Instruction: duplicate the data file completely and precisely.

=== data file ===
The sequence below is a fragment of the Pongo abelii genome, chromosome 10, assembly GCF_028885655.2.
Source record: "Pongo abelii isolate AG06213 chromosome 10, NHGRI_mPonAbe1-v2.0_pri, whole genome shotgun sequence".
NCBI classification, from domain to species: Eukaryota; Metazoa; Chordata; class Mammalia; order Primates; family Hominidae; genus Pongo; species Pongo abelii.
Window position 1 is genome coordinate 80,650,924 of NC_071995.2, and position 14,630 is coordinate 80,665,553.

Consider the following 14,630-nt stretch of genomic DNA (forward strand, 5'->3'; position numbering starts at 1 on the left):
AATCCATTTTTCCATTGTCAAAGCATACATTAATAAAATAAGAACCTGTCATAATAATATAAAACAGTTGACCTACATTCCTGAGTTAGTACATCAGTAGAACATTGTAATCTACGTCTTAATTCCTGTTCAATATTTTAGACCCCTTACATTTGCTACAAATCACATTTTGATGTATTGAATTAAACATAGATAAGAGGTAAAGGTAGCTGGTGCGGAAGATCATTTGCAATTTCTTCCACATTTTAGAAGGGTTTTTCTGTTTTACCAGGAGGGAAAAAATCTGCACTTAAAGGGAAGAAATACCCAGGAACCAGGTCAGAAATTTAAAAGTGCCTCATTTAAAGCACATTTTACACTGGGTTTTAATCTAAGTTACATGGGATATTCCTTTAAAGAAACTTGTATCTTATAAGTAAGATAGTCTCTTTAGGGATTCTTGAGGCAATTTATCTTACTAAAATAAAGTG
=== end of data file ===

The sequence below is a fragment of the Pongo abelii genome, chromosome 10, assembly GCF_028885655.2.
Source record: "Pongo abelii isolate AG06213 chromosome 10, NHGRI_mPonAbe1-v2.0_pri, whole genome shotgun sequence".
NCBI classification, from domain to species: Eukaryota; Metazoa; Chordata; class Mammalia; order Primates; family Hominidae; genus Pongo; species Pongo abelii.
Window position 1 is genome coordinate 80,650,924 of NC_071995.2, and position 14,630 is coordinate 80,665,553.

Consider the following 14,630-nt stretch of genomic DNA (forward strand, 5'->3'; position numbering starts at 1 on the left):
AATCCATTTTTCCATTGTCAAAGCATACATTAATAAAATAAGAACCTGTCATAATAATATAAAACAGTTGACCTACATTCCTGAGTTAGTACATCAGTAGAACATTGTAATCTACGTCTTAATTCCTGTTCAATATTTTAGACCCCTTACATTTGCTACAAATCACATTTTGATGTATTGAATTAAACATAGATAAGAGGTAAAGGTAGCTGGTGCGGAAGATCATTTGCAATTTCTTCCACATTTTAGAAGGGTTTTTCTGTTTTACCAGGAGGGAAAAAATCTGCACTTAAAGGGAAGAAATACCCAGGAACCAGGTCAGAAATTTAAAAGTGCCTCATTTAAAGCACATTTTACACTGGGTTTTAATCTAAGTTACATGGGATATTCCTTTAAAGAAACTTGTATCTTATAAGTAAGATAGTCTCTTTAGGGATTCTTGAGGCAATTTATCTTACTAAAATAAAGTG